EnterAsia Information Services

Epidemic

The information given in this section was chosen to assist expatriates who want to research health risks involved when living in Singapore. It is recommended to make yourself familiar with ways to protect yourself and learn how to identify symptoms by reading the below information and visit further websites recommended below.

 

Dengue Fever and Dengue Haemorrhagic Fever

Dengue fever is a disease caused by the dengue virus which can be transmitted to humans by the bite of an infected mosquito. The incubation period of dengue fever normally ranges from between 3 to 14 days.

Dengue haemorrhagic fever is a more severe form of dengue and can be fatal if unrecognised or not treated. There is no vaccines available that can prevent dengue.

Despite a general upsurge in the region, dengue is under control in Singapore as the country has put in place rigorous control measures

 

How do I know if I have Dengue? Dengue is characterised by an abrupt onset of high fever lasting 2 to 7 days, severe headache, severe muscle and joint pain and also abdominal pain. Not for nothing is the local name “break-bone fever”. After about 3 to 5 days, a typical rash appears –flushed skin with little red bumps and islands of normal skin (see picture). This is usually after the fever subsides and the patient starts to feel better.

 

However, this is also the more dangerous phase of the illness as the blood platelet levels start to drop. Platelets are essential for blood to clot. Bleeding can then happen. This is known as dengue haemorrhagic fever and happens in only about 3% of cases. This is manifested as bleeding spots under the skin, nose or gum bleeding or worse; bleeding in the stomach or intestines, which can be life-threatening. DHF is more common if you have previously had dengue.

 

Most young children do not show symptoms when affected with dengue. Adults usually do. Most cases of dengue fever are self-limiting and last about 10 days to 4 weeks. However, due to the risk of DHF, you should seek medical diagnosis and management.

 

How Can I Prevent Dengue?

Unfortunately there is still no vaccine or medicine for protection against dengue fever.

 

Dengue is spread by the Aedes aegypti mosquito. It is located both in urban and rural areas. Aedes mosquitoes breed in small pools of stagnant water like blocked roof gutters, car tyres, outdoor plant pot bases, and flower vases. Do check your home regularly and empty out any collected water every 2-3 days. If you’re going on a long holiday make sure your toilets and floor traps are also covered and any containers that can collect water are not left out in the garden or balcony. Educate your domestic helper to be vigilant about these measures. Get your house fogged regularly.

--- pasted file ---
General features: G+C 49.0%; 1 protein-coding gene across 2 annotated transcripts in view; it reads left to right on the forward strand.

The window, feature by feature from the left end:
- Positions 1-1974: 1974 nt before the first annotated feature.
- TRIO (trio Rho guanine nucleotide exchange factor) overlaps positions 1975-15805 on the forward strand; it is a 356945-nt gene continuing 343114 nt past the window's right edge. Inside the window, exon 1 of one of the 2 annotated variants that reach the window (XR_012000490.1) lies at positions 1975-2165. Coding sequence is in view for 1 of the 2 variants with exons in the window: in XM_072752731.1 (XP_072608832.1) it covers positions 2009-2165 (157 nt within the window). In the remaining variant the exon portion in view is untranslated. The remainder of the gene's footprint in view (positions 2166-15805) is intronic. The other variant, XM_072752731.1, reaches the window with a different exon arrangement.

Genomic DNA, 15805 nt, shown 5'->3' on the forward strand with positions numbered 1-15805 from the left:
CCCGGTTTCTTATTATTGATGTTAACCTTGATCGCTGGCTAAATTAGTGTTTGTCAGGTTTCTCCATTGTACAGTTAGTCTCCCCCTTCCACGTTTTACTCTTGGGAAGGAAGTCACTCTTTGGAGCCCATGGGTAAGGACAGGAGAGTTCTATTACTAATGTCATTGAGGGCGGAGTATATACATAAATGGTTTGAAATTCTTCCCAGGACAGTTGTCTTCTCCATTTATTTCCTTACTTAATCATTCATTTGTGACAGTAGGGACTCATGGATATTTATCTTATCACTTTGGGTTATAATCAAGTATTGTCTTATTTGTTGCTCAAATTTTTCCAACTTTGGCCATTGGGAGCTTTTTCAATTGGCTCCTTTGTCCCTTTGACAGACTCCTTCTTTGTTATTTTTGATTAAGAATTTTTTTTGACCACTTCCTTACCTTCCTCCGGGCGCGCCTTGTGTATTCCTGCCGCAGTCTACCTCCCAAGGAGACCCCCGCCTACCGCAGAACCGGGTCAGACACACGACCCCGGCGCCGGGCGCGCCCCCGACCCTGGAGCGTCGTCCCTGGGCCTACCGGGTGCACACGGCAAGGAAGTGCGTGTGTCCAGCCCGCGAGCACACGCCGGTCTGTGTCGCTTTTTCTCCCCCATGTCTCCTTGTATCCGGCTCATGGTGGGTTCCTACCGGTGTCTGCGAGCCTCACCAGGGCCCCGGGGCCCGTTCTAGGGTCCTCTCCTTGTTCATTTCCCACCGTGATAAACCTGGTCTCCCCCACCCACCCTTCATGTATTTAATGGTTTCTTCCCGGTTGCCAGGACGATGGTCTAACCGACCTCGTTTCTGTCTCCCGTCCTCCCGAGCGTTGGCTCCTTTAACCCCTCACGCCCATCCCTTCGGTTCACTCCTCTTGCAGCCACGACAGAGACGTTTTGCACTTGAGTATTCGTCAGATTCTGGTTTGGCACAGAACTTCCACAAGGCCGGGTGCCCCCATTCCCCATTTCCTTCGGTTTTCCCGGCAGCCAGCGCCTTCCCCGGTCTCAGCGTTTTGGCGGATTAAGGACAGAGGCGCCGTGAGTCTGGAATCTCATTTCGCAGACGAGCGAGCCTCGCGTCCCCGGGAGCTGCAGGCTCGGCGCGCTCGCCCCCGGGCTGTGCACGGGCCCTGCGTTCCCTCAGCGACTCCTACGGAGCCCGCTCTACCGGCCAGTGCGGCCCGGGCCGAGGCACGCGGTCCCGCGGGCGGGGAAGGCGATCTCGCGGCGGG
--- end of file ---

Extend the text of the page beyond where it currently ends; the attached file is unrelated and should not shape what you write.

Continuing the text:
The National Environment Agency (NEA) carries out investigations and fogging around the residence or work place of reported cases of dengue. You would do well to take note of these visits and co-operate with them.

 

On a personal level, insect avoidance measures using repellents like RID will also help (see our patient infor-mation sheets on Dengue, Insect Avoidance, and RID & DEET).

 

 

Hand, Foot and Mouth Disease

HFMD is an illness caused by intestinal viruses, commonest being Coxsackie virus and Enterovirus 71. HFMD is endemic in Singapore.

 

The common symptoms are fever lasting 2-3 days, sore throat, red spots or blisters on palms and soles, mouth ulcers, poor appetite, vomiting and diarrhoea. The disease is spread by close contact and indirectly by contaminated articles. The first week is the most contagious.

 

Affected children should stay at home and avoid contact with other children until they have recovered. They will need a doctor’s certification that they are fit to resume schooling. Maintaining high standards of personal hygiene and disinfecting premises and toys with diluted bleach solution (one part household bleach and ten parts water) will help prevent the spread of the virus.

 

Who gets HFM disease?

The disease usually occurs in children under 10, being more common in the younger age groups.

 

How is it spread?

The disease is spread by direct contact with discharges from nose/mouth or faeces of infected people.

 

What are the symptoms?

Symptoms can include fever, malaise and sore throat which may appear 3-5 days after exposure, usually followed by the rash 1-2 days later. The rash usually fades after 7-10 days.

 

 What can be done to prevent its spread?

Children with the symptoms or rash should be excluded from school/child care until resolution. Thorough hand washing, cleaning of toys and care changing diapers are all important.

 

Is there a risk for pregnant women?

This is uncertain, and pregnant women are advised to consult their specialist.